If my present rate of reading continues unabated, I’m going to need almost 20 feet of bookshelves a year to accommodate all the books that I buy. I’m not sure where the space is going to come from.

* * * * * *

By the time I was 7 I’d been right through the children’s library at least twice and I begged the librarian for an adult ticket. The Boots Library and the main library in Halifax were uncooperative, so all I could do there was get my parents to take out books for me on their tickets. This was a mixed blessing – sometimes I just couldn’t get on with the books that they chose for me. But sometimes they opened up whole new worlds; for it was during this period that my mother brought home The Day of the Triffids for me and I read it in a sitting and the science fiction virus entered my veins. The years since then have only served to prove that there is no cure for the disease. When you get infected as early as I was infected, the disease has you for life. It’s all my mother’s fault – though I guess John Wyndham has to shoulder a lot of the blame as well. I re-read The Day of the Triffids at least once a year throughout my teens.

Meanwhile, in the village library, I was making progress in my quest for an adult ticket. You see, the librarian knew my grandmother and he was, quite rightly, scared to death of her.

My grandmother knew everything about everybody in the village. Not a fly farted without my grandmother witnessing it or being told about it by one of her numerous spies. It paid to stay on her right side. If you upset her, she’d tell people things about you.

In her youth she had been a schoolteacher and she thoroughly approved of anything that encouraged children to read. If I wanted an adult library ticket, then she felt that I should have one and she made her opinions known. I got my ticket – but there were strings attached. If the librarian felt I was borrowing a book that was not suitable, I had to put it back on the shelves. It proved to be not too onerous a condition. Not once in all the years that followed did the librarian ever exercise his right of veto.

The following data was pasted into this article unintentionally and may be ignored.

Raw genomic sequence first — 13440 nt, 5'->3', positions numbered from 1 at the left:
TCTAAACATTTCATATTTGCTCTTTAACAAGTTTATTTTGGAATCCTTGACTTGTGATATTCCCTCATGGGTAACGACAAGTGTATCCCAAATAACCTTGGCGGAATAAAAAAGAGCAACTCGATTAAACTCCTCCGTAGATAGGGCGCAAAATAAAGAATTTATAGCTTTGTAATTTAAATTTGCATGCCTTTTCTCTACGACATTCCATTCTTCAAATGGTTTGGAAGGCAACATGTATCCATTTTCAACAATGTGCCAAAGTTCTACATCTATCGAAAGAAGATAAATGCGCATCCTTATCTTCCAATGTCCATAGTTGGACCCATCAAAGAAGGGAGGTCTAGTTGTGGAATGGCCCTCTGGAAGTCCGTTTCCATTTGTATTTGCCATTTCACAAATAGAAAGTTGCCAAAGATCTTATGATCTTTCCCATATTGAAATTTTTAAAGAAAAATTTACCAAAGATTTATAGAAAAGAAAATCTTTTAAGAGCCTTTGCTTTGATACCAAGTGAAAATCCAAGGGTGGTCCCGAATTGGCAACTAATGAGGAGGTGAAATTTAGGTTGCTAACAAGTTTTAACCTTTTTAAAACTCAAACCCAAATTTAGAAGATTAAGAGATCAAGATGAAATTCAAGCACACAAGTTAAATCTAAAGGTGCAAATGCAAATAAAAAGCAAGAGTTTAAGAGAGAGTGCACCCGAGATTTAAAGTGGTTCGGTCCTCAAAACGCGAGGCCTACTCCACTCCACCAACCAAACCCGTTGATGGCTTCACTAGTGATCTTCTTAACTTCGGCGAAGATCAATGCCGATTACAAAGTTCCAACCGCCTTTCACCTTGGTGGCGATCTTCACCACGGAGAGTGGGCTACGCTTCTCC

* * * * * *

I had another epiphany in that library shortly after I first wandered into its adult section.

I remember the scene vividly. There were shelves full of books with the spines facing outwards. Most were gaudily coloured and the titles and authors were in many different fonts, all designed to be eye-catching, all designed to make you want to pick up the book. But there in the middle of one shelf was a book with a plain white cover and the lettering on the spine was in small blue letters, much faded by the sun which shone through the windows on the far side of the room. I squinted to read the title and author. A Princess of Mars by Edgar Rice Burroughs. I’d never heard of him, but there was a magic word in the title.